Revenson et al. (2016) investigated associations between anxiety and depression symptoms and couple sleep in a sample of 543 middle-aged couples. Results indicate that high levels of anxiety and depression had an influence on the partner’s sleep duration.
The effect of the men’s mental health on their wives was stronger than vice versa, for example women with husbands showing high levels of depression had a shorter sleep duration one year later, while the reverse effect from husbands’ depression symptoms on their wives’ sleep duration was not significant.
Also a small moderating effect of sleep duration was found in the sample: in women with shorter sleep duration, depressive symptoms were more strongly related to depressive symptoms one year later than in those with longer sleep duration. Troxel et al. (2007) examined the relationship between attachment anxiety, marital status, bed-partner status, and sleep in 107 women suffering from recurring major depression.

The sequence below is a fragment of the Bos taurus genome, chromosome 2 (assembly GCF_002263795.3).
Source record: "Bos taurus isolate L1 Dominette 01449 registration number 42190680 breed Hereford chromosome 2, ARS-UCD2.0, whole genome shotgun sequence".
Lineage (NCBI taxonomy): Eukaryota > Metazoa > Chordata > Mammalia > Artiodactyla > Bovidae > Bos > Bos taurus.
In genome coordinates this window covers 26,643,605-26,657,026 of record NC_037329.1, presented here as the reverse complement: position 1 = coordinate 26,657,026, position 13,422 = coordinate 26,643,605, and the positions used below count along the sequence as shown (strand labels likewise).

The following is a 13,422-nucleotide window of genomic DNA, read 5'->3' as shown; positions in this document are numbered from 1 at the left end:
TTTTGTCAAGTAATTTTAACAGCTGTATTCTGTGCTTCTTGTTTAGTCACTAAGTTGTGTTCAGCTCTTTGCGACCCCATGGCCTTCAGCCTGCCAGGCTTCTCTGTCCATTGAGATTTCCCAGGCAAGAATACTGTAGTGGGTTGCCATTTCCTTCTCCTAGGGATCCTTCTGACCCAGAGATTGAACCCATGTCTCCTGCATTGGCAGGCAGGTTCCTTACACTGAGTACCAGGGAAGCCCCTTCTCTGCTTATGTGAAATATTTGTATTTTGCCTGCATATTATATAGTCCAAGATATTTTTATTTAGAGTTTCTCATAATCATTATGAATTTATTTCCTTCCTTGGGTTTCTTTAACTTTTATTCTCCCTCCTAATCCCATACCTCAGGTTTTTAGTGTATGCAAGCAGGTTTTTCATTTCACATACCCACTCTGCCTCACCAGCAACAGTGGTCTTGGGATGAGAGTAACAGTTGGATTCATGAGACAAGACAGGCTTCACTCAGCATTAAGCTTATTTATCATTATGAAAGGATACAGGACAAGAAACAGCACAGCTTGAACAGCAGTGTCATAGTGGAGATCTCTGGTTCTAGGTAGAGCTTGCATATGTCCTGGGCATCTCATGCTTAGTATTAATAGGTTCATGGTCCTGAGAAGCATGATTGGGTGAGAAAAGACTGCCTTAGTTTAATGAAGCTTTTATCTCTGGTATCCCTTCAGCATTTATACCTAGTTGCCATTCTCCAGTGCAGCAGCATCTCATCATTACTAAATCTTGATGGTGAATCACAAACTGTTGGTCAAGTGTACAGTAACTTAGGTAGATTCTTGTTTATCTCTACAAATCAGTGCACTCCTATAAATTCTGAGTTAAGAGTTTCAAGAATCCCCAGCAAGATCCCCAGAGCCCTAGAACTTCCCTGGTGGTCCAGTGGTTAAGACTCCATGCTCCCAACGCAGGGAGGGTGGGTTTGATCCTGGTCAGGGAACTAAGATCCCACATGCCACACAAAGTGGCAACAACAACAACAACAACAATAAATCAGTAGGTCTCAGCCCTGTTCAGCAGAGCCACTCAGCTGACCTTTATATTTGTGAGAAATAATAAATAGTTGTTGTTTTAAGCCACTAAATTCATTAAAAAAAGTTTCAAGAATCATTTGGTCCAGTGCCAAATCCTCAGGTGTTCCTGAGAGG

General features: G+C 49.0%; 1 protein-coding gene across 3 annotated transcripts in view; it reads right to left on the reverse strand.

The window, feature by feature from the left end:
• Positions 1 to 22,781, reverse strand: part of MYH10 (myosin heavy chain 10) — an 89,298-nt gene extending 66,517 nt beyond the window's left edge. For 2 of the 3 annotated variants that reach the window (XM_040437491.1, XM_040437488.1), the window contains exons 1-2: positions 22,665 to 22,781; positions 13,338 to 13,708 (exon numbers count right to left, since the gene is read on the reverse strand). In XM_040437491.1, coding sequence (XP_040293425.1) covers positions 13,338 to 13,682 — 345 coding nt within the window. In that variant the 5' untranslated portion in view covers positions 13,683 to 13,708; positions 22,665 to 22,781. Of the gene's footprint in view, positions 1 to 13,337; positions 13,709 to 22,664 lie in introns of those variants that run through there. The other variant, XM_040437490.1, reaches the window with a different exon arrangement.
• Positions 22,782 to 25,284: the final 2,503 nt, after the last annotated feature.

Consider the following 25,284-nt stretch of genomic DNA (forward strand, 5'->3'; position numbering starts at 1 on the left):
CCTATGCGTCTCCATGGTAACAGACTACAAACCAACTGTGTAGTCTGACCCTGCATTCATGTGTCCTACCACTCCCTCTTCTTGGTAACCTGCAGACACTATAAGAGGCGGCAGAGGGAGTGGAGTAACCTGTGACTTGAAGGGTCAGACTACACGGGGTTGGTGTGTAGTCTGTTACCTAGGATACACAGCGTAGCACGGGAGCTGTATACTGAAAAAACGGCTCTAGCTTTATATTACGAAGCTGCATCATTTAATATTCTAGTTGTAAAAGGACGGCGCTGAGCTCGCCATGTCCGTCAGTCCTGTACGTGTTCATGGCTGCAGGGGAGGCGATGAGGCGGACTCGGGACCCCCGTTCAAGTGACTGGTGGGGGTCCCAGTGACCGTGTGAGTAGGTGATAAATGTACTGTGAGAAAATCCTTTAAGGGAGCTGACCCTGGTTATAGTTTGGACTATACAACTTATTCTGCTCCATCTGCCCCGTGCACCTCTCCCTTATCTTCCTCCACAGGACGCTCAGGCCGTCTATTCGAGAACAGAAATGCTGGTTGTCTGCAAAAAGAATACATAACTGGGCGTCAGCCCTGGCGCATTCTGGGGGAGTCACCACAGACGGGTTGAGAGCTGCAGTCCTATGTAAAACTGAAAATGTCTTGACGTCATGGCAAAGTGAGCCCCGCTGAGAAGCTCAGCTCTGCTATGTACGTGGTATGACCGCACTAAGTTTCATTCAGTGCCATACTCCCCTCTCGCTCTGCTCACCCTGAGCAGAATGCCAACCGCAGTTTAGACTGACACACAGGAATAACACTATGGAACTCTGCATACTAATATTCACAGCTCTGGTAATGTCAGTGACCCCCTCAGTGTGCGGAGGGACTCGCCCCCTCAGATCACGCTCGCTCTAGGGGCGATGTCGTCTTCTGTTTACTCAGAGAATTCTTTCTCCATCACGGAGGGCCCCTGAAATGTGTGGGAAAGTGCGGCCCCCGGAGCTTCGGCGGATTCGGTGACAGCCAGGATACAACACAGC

Relationship measures had no main effect or interactional effect on subjective sleep quality, but a polysomnography indicated that women with a bed partner had better sleep efficiency. Married women showed shorter sleep latencies compared to never married women.
A reduced percentage of stage 3 and 4 sleep was found in anxiously attached women. In addition, a significant interaction was found between attachment anxiety and marital status: anxiously attached women who were divorced, separated or widowed displayed a particularly low percentage of stage 3 and 4 sleep.
Overall results indicate that depressed women are a high-risk group vulnerable to psychological and physical health threats. Past and current relationship experiences seem to have important implications for present sleep.